After the movie came out, a lot of international cities were starting the buy the rights for the show. The producers for the Just For Laughs Festival in Montreal bought the rights for the French version of the show in the summer of 2003. They held auditions nationwide looking for French-speaking actresses to portray the roles of Velma and Roxie. At the time I was shooting a series up in Vancouver and couldn’t make the auditions in Montreal. So I sent over a tape and from there got called in for final callbacks. I flew to Montreal where I met the whole creative team … and the rest is history. I booked the job and with the success of the Montreal production we were brought over to Paris for six months in 2004. It was such an amazing time and experience.

Wow! I had no idea your first Velma was en français!

Yes, I did play Velma in French first. That was my first introduction to the script. So I didn’t know differently.

Did you grow up bilingual?

Growing up in Montreal, Quebec, I went to a French elementary school and spoke English at home. I was fortunate enough to have a second language under my belt very early on.

2_National tour of CHICAGO © Paul Kolnik

How was it to relearn the part en anglais?

It was more of a challenge to learn Velma with the English script and yet English was my first language. For sure the performance changed with the fluidity of the French language. It had a musicality to it. I also worked with a dialect coach in France who helped me with the language because I was the only principle whose mother tongue was English, so they wanted me to be on the same level as the French actors. I loved the challenge, and it was quite an experience to pay attention to the delivery of the lines. To get that kind of work experience only made the work stronger in the end.

How many times have you been “back on Broadway” or “back on tour” with Velma?

I want to say I’ve have been back on Broadway nine times with the show and since 2004 I’ve been with the tour give or take a year. The tour has taken me to Tokyo, Taiwain, Bangkok, Dubai, Abu Dhabi, London, Paris, Canada and all over the USA. It’s been a great ride indeed.

You’ve also played Velma in London’s West End. What was it like for you to be part of the British equivalent of our American Broadway?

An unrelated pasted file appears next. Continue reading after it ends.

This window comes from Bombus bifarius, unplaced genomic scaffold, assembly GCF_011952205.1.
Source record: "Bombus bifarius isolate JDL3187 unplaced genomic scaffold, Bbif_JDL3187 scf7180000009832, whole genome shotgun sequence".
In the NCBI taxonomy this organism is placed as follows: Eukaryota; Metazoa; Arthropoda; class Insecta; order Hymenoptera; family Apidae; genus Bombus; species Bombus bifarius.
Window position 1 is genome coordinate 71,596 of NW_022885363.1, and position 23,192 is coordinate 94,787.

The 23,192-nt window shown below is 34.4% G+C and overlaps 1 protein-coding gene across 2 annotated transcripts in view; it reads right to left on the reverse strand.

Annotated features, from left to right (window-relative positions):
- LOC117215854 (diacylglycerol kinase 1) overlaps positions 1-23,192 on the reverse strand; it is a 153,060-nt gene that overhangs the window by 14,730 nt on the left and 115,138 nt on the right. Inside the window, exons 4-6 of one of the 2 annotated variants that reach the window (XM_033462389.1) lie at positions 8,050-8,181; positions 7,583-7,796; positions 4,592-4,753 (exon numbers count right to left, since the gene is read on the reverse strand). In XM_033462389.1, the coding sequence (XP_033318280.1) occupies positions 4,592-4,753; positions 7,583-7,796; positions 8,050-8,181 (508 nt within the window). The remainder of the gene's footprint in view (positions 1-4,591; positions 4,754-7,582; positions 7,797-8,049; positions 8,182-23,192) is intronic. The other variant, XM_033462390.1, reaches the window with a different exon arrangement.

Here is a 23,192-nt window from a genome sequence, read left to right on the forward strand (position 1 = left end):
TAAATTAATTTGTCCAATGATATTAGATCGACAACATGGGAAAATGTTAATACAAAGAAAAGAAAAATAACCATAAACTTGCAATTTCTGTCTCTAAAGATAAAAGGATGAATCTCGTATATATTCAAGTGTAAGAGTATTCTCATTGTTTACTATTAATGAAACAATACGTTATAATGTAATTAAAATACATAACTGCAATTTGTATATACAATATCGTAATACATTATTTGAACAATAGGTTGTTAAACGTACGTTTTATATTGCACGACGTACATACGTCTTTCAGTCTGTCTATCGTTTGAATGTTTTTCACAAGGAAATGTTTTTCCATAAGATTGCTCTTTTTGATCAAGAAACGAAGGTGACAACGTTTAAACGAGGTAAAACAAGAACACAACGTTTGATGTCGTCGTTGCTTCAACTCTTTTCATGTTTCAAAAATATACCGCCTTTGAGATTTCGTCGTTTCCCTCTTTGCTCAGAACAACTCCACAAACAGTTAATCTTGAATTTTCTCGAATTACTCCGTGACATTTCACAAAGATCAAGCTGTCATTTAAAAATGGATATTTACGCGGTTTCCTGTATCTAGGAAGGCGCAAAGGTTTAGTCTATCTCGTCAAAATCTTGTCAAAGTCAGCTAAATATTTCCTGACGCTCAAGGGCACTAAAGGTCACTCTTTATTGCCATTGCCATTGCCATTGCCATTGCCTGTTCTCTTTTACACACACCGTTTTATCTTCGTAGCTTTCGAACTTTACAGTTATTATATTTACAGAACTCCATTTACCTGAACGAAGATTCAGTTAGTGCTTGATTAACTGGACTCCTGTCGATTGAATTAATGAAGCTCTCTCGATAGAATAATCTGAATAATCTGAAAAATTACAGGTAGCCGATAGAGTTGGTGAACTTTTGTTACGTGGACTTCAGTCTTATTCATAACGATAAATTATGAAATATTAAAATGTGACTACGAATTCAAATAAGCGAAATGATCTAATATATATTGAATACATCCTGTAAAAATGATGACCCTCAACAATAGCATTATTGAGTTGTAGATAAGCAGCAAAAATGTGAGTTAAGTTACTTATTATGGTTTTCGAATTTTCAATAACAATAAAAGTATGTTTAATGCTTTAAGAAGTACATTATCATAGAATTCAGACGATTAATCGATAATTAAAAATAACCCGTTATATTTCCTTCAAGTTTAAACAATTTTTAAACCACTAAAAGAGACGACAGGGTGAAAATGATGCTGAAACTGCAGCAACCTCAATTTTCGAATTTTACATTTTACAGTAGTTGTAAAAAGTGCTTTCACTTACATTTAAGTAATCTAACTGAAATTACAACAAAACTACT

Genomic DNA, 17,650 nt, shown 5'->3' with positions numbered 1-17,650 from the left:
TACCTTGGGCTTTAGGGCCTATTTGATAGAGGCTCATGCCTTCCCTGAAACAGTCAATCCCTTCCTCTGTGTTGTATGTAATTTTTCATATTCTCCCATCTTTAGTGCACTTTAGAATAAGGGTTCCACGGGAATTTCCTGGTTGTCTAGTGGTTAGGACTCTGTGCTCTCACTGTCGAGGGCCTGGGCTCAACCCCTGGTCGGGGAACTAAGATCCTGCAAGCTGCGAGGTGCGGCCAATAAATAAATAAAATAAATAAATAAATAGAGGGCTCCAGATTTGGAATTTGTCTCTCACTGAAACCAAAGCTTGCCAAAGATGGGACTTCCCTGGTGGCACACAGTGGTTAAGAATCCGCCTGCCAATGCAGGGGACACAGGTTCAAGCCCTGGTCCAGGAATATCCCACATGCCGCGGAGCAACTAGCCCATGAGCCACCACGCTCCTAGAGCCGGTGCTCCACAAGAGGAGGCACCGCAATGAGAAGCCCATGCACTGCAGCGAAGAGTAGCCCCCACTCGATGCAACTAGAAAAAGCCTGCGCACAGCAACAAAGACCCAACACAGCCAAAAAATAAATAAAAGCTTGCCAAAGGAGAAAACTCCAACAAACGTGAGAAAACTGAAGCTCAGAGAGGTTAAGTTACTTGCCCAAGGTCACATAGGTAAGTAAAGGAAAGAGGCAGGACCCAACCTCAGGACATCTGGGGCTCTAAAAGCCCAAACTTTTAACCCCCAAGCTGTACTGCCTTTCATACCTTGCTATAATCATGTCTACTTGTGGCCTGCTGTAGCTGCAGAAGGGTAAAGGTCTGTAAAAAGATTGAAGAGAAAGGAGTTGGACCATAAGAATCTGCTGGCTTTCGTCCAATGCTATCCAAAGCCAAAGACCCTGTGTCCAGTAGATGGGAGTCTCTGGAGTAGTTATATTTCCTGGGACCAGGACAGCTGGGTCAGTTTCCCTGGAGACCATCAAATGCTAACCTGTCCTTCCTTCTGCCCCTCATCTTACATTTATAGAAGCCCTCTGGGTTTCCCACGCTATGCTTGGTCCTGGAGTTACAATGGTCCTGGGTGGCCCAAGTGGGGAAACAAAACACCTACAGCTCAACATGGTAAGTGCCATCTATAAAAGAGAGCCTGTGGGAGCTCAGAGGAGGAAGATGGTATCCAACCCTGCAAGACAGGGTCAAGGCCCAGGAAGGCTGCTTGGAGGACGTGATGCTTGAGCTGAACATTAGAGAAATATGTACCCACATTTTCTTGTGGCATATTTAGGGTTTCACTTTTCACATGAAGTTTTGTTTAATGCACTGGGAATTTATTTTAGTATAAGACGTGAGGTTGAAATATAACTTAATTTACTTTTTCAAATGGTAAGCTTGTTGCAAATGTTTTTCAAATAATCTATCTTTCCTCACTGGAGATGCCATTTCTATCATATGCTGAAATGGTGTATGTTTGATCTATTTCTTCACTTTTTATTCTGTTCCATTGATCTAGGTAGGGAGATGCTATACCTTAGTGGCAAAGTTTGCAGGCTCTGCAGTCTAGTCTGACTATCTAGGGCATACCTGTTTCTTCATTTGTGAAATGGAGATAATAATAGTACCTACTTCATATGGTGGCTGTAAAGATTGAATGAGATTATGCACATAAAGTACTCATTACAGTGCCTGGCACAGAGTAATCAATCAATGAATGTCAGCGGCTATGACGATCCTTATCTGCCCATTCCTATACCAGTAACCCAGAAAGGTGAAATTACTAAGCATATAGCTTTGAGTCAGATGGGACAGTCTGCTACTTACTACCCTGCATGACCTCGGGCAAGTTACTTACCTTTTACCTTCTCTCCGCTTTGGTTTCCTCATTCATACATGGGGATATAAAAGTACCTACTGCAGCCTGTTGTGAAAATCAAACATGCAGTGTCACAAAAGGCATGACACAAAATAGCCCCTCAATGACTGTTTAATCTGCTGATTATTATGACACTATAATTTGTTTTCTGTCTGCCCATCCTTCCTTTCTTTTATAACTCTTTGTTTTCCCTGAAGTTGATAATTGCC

That is truly one of the highlights of my career. The West End was a big step for me. It was a “pinch me now” moment. Thrilling! The cast was wonderful.

What is it that makes the West End so special?

There’s something romantic about playing the West End. Maybe it’s because I love the history aspect of it all. I was on tour when the creative team called me and asked “Terra, Ruthie Henshall is going back into the show in London and we need to find someone to match her. Would you want to go?” I was like “Yes! Yes! Yes! Absolutely yes, I will go!” Those are the moments in one’s career where you just feel so grateful. It was great to be in London working. I had always wanted that. I learned a lot and would love to work there again someday,

Chicago had a decent, even successful 936 performance run in its original Broadway production, a run that could hardly have presaged the 1996 Broadway revival’s phenomenal success—still running after eighteen years and over 6700 performances. What do you think it is about the revival version that has made it go on and on and on and on?

Oh, there are a few factors for sure, and it would be hard for me to narrow it down to one, however it was the sheer consciousness that shifted with people. With the introduction to reality TV and celebrity and how the media plays a huge part in the depiction of sensationalizing what makes the front page resonates more today than ever. Then the other factor I think was the success of the film as it only enhanced the global recognition of Chicago. It’s timeless, smart, witty, edgy and a great piece of American theater.

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Terra in Blood Brothers